* Internet-of-things companies who supply smart cities with networked sensor systems, through access to novel acoustic algorithms for more sophisticated mapping.
Policy-makers and others in government and government agencies:
* Urban planning authorities, through new insights into the impact of sounds and how to visualize and understand these impacts;
* Research funders, through establishment of a network of researchers in sound data research, opening up new opportunities for valuable research, and new demonstrators showing the value of research.

Public sector, third sector and others:
* Museums and other organizations with sound archives, through new software methods to allow people to explore and use their archives;
* Smart cities, through better ways to make sense of acoustic data from urban microphone arrays;
* Science promotion organizations, in particular through outputs from the projects on how people perceive and navigate sounds.

Wider public:
* People interested in exploring audio recordings at home, school, college or university, either for educational or general interest purposes;
* People recording sounds on mobiles and other portable devices, including those capturing audio as soundtracks to videos;
* Teachers in schools, colleges or universities who want to use sound examples for teaching audio or music;
* People living in urban environments, through improved city sound policies and better designed soundscapes, making the urban environment more pleasant;
* Audiences of creative output involving audio and music, through availability of new creative outputs facilitated by creative access to new sounds.

Researchers employed on the project:
* Improved skills in research methodologies, which may be transferred into e.g. the commercial private sector on completion of the project.

Publications

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Annamaria Mesaros (2017) Dcase2016 Challenge Submissions Package in Zenodo

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Annamaria Mesaros (2017) Dcase2016 Challenge Submissions Package in Zenodo

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Benetos E (2017) Polyphonic Sound Event Tracking Using Linear Dynamical Systems in IEEE/ACM Transactions on Audio, Speech, and Language Processing

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Bones O (2017) Clang, chitter, crunch: Perceptual organisation of onomatopoeia in The Journal of the Acoustical Society of America

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Bones O (2016) Toward an evidence-based taxonomy of everyday sounds in The Journal of the Acoustical Society of America

 
Description New methods to recognize sound scenes and events, based on methods such as deep learning and neuroevolution.
New insights into human categorization of everyday sounds.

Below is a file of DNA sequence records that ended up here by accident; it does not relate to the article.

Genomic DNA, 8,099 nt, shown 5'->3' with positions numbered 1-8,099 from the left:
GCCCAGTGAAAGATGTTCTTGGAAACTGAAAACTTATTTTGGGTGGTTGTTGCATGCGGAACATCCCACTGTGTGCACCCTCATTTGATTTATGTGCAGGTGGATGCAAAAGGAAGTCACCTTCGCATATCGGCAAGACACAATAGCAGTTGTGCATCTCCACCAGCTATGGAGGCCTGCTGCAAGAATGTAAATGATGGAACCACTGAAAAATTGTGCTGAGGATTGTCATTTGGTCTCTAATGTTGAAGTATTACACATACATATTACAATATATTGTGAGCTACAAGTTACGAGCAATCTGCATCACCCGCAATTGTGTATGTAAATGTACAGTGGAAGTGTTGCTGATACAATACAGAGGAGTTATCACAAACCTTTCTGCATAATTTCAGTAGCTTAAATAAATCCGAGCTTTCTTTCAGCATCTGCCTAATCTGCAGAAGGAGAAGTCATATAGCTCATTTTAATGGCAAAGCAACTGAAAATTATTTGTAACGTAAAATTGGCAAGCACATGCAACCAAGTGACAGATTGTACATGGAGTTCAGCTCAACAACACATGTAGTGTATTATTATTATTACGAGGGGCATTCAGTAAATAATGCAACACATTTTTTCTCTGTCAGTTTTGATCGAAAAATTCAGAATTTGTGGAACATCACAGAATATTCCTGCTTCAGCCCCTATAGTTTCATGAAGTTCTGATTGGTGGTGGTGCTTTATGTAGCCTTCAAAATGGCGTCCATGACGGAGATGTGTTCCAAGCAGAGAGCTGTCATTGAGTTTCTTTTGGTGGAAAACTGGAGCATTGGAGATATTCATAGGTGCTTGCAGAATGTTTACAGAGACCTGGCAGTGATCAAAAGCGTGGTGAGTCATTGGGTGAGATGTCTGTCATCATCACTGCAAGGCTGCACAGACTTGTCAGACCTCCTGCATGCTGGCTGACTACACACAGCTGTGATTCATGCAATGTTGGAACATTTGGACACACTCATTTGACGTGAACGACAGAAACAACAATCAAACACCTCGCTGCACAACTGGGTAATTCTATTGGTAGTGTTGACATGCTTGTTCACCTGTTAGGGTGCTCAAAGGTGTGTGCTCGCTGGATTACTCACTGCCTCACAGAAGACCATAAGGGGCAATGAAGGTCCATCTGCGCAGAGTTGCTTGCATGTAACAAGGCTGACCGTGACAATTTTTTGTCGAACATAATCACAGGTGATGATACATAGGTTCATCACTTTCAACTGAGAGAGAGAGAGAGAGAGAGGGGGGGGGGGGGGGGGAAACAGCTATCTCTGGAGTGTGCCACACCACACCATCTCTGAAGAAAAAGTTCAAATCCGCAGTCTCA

New "attention"-like methods for deep learning using weak labels.
New insights into the relative performance and computational cost of methods to recognize sound events.
Exploitation Route Sound recognition for a range of applications in areas including: security, environmental monitoring, assisted living, autonomous vehicles, urban living, etc.
Sectors Agriculture, Food and Drink,Creative Economy,Digital/Communication/Information Technologies (including Software),Environment,Healthcare,Transport

URL http://cvssp.org/projects/making_sense_of_sounds/site/
 
Description Audio-Visual Media Research Platform
Amount £1,577,223 (GBP)
Funding ID EP/P022529/1 
Organisation Engineering and Physical Sciences Research Council (EPSRC) 
Sector Academic/University
Country United Kingdom
Start 08/2017 
End 07/2022
 
Description UK Acoustics Network
Amount £561,807 (GBP)
Funding ID EP/R005001/1 
Organisation Engineering and Physical Sciences Research Council (EPSRC) 
Sector Academic/University
Country United Kingdom
Start 11/2017 
End 11/2020
 
Title Challenge 2018 dataset 
Description This a collection of 2000 audio files which have been robustly classified by human assessors into top-level and then event-level categories, e,g, Human -- Laughing, Effects -- Smash. The audio files were taken from Freesound data base, the ESC-50 dataset and the Cambridge-MT Multitrack Download Library. All files have an identical format: single-channel 44.1 kHz, 16-bit .wav files. All files are exactly 5 seconds long, but may feature periods of silence, i.e. a given extract may feature a sound that is shorter than the duration of the audio file. The dataset was split into two parts and made available as development and evaluation file groups for a machine learning classification challenge. The development dataset consists of 1500 audio files divided into the five categories, each containing 300 files. The evaluation dataset consists of 500 audio files, 100 files per category. Usage details are provided with the files at: https://doi.org/10.17866/rd.salford.6901475.v4 
Type Of Material Database/Collection of data 
Year Produced 2018 
Provided To Others? Yes  
Impact DCASE challenge DCASE paper ICASSP paper 
URL https://cvssp.org/projects/making_sense_of_sounds/site/challenge/
 
Description Article for University of Salford Open Research Network newsletter 
Form Of Engagement Activity A magazine, newsletter or online publication
Part Of Official Scheme? No
Geographic Reach Local